An Android transmitter

As early as in the frosty January 2018, all owners of Apple mobile devices got a nice Wi-Fi piloting app for iOS. And now, a year later, such an application is available for another operating system. The latest version may be downloaded here.


In this article, I will tell you how to write your own or modify an existing transmitter for Android yourself. We will use the popular language Kotlin, and we will use Android Studio for an IDE. For those who never used it, I recommend reading the following materials. The entire application code can be found here. If you want to immediately get an app to further tuning, run the following command:

git clone

However, to make you fully understand the application, I will tell you about each stage of the project, as if you were building it from scratch.


Let's start with the simplest thing — the appearance of our application. At GitHub, you can find HTML, CSS and JavaScript files, which make up the web page to be used for controlling the copter. To have this page displayed in our application, do the following:

  1. Create folder assets in the main folder of the app named app

  2. Add to it all files from here

If you reached this stage, you already have the web page you want, congratulations! Now we have to display it somehow in the app. To do this, in class activity in method onCreate, write the following code:


Where main_web is the ID of your WebView, which is in the xml file of the activity selected by you.

Unfortunately, the quadcopter transmitter requires the entire screen of the device, while the interface elements of the system interfere with full-fledged use of the program. For this purpose, at the beginning of method onCreate, call the following function:

private fun fullScreenCall() {
    window.setFlags(WindowManager.LayoutParams.FLAG_FULLSCREEN, WindowManager.LayoutParams.FLAG_FULLSCREEN)
    if (Build.VERSION.SDK_INT < 19) {
        val v = this.window.decorView
        v.systemUiVisibility = View.GONE
    } else {
        //for higher API versions.
        val decorView = window.decorView
        decorView.systemUiVisibility = uiOptions

This feature allows getting rid of the system interface elements. Let's go ahead.

This is how the transmitter looks at this stage:

If you run your application, you will see that the sticks are not functioning. This is due to the fact that JavaScript is disabled in our page. To enable it, write the following code:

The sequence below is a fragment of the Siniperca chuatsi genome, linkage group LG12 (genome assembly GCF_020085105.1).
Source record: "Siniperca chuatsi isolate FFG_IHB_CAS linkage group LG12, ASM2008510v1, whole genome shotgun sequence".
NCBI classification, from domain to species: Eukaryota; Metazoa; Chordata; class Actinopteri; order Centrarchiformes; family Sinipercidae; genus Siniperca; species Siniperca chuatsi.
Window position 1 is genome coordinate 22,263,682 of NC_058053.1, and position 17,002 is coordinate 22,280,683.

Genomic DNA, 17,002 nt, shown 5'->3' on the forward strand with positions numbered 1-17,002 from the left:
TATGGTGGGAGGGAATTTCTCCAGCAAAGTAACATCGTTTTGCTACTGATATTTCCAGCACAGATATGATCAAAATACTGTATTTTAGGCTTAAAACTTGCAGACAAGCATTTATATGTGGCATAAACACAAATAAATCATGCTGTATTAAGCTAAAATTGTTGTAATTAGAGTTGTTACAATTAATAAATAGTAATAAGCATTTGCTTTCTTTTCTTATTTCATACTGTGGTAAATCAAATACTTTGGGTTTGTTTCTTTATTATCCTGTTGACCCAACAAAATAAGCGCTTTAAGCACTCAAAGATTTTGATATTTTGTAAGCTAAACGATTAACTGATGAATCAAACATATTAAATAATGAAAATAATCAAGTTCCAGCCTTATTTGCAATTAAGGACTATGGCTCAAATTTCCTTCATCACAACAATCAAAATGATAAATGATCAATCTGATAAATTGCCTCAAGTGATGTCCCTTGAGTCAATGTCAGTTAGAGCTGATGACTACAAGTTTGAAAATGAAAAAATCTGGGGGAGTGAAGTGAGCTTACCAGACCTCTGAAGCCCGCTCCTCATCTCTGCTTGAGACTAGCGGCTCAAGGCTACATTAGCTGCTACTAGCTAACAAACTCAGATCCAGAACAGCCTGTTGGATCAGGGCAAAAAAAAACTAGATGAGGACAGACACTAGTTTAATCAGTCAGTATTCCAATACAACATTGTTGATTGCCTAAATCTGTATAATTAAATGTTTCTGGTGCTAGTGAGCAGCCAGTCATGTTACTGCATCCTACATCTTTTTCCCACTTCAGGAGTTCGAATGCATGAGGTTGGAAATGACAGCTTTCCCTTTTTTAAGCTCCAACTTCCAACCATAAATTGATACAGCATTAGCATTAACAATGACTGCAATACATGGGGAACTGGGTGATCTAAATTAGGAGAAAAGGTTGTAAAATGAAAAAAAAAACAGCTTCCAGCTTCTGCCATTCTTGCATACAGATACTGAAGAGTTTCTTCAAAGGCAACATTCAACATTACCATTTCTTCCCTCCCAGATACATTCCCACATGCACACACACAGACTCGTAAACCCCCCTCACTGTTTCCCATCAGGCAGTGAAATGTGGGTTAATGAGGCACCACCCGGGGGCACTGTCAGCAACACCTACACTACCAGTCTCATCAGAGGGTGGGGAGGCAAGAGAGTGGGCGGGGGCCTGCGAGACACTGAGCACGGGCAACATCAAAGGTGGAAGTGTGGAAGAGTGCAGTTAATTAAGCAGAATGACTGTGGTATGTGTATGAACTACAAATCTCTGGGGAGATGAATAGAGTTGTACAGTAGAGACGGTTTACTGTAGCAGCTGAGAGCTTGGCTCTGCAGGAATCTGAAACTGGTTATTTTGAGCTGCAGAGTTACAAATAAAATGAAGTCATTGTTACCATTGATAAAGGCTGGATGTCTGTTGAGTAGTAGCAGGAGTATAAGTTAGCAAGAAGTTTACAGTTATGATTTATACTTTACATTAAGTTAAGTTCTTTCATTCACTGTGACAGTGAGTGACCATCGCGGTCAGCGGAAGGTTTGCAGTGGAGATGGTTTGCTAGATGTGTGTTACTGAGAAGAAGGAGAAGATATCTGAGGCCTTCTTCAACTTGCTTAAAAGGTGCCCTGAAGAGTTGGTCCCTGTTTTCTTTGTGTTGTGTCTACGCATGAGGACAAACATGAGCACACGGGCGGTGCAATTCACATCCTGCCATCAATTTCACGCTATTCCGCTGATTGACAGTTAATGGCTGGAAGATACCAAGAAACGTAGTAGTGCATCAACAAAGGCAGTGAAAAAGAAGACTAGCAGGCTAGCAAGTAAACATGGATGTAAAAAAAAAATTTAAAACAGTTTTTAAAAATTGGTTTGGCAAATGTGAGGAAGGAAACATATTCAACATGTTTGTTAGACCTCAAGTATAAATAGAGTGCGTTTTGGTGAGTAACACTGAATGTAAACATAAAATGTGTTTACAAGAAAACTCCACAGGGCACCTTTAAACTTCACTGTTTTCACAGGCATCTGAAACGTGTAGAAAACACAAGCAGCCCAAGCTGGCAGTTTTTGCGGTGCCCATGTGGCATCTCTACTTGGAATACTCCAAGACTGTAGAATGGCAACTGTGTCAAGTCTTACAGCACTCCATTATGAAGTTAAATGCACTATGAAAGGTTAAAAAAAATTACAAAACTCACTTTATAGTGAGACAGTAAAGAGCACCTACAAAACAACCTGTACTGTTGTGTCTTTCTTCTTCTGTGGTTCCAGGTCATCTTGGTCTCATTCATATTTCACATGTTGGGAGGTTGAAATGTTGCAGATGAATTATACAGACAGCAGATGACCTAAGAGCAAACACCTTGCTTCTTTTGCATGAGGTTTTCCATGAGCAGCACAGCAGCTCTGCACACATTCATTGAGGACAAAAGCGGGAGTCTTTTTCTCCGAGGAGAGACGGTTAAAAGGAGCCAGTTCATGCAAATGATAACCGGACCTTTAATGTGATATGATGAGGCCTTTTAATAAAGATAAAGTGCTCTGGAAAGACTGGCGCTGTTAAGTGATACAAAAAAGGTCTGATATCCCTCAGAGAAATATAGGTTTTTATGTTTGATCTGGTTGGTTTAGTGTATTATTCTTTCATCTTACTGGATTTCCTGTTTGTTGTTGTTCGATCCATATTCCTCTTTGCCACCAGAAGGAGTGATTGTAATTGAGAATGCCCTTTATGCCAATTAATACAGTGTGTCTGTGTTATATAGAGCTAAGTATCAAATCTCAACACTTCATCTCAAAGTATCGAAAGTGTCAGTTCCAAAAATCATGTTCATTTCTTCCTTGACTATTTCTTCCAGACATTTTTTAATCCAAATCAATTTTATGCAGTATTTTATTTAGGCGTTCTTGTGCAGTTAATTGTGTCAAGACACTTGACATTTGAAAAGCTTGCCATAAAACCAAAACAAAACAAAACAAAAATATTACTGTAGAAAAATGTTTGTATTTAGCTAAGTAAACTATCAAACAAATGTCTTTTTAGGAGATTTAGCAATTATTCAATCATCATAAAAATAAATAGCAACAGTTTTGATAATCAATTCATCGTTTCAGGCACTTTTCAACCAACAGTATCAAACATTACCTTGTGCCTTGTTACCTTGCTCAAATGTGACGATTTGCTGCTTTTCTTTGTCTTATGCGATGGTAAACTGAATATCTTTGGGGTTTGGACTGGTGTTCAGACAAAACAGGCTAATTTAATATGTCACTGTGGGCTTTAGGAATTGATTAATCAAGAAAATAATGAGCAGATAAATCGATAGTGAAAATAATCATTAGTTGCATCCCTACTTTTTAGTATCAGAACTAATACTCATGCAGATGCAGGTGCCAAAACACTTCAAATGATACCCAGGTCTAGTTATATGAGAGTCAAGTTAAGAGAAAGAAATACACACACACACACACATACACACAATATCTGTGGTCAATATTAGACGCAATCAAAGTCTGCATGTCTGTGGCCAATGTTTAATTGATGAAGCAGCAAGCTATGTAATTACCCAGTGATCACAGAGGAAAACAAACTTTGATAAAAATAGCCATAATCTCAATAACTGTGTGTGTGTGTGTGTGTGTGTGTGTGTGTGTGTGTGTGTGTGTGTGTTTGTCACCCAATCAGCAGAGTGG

main_web.settings.apply {
    domStorageEnabled = true
    javaScriptEnabled = true
    loadWithOverviewMode = true
    useWideViewPort = true

This piece of code allows the page to use JavaScript and at the same time prepares for the next stage - logics.

Receiving data from the web page

To let your phone receive data from the HTML page, create a class for interacting with the web interface

class WebAppInterface(c: Context) {
    public fun postMessage(message: String) {
        val data = JSONObject(message)
        send("", 35602, pack(

This class will receive messages from the web page sent by the postMessage where argument message is the message from the page.

Now we have to link classes WebAppInterface and MainActivity. For this you have to add just one line to method onCreate:

main_web.addJavascriptInterface(WebAppInterface(this), "appInterface")

Sending data to the copter

Important! For working in Internet in the Android platform, add the following line to tag manifest in file AndroidManifest.xml:

<uses-permission android:name="android.permission.INTERNET"/>

It will grant your application access to the Internet, and the ability to send data via Wi-Fi. And you will now learn how to do that. Let's go ahead.

You have probably noticed function send in class WebAppInterface. It is this function that sends data to the copter. Let's declare it outside classes:

fun send(host: String, port: Int, data: ByteArray, senderPort: Int = 0): Boolean {
    var ret = false
    var socket: DatagramSocket? = null
    try {
        socket = DatagramSocket(senderPort)
        val address = InetAddress.getByName(host)
        val packet = DatagramPacket(data, data.size, address, port)
        ret = true
    } catch (e: Exception) {
    } finally {
    return ret

This function sends data via the user datagram protocol to the copter. The program sends bytes, so it would be a good idea to declare the function for creating an array of bytes from four variables:

fun pack(x: Short, y: Short, z: Short, r: Short): ByteArray {
    val pump_on_buf: ByteBuffer = ByteBuffer.allocate(8)
    return pump_on_buf.array().reversedArray()


Now your app has the full functionality of its analog for iOS. You can customize it as you wish. For any questions about the app, contact us in Telegram @Tenessinum.

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